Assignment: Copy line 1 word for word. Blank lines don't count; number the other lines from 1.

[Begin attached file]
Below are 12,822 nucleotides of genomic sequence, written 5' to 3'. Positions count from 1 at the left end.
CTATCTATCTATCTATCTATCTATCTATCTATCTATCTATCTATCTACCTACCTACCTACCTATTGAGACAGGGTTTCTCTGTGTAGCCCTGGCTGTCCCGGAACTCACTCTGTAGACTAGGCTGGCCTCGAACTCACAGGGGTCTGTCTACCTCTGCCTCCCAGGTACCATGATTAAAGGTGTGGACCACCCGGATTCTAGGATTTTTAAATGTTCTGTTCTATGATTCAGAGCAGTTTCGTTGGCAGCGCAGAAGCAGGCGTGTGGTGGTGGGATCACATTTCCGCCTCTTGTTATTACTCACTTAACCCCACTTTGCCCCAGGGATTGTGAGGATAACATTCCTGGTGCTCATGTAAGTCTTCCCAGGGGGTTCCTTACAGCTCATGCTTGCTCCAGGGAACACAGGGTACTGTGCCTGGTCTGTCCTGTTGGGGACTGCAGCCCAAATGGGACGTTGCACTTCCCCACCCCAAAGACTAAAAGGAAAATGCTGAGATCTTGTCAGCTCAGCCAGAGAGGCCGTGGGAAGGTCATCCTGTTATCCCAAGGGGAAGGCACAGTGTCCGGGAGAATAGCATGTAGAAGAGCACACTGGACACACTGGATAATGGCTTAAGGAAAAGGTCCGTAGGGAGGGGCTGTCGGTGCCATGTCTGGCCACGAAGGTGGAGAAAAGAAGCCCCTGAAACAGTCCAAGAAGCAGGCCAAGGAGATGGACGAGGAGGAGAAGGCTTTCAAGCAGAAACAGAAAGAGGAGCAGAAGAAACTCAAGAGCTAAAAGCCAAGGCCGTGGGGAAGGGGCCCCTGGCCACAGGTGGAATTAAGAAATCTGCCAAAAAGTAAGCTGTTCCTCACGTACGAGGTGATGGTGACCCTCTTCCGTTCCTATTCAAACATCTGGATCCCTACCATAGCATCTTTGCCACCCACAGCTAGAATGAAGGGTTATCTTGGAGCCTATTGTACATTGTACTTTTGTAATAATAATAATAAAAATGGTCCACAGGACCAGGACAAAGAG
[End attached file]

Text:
Below are 12,822 nucleotides of genomic sequence, written 5' to 3'. Positions count from 1 at the left end.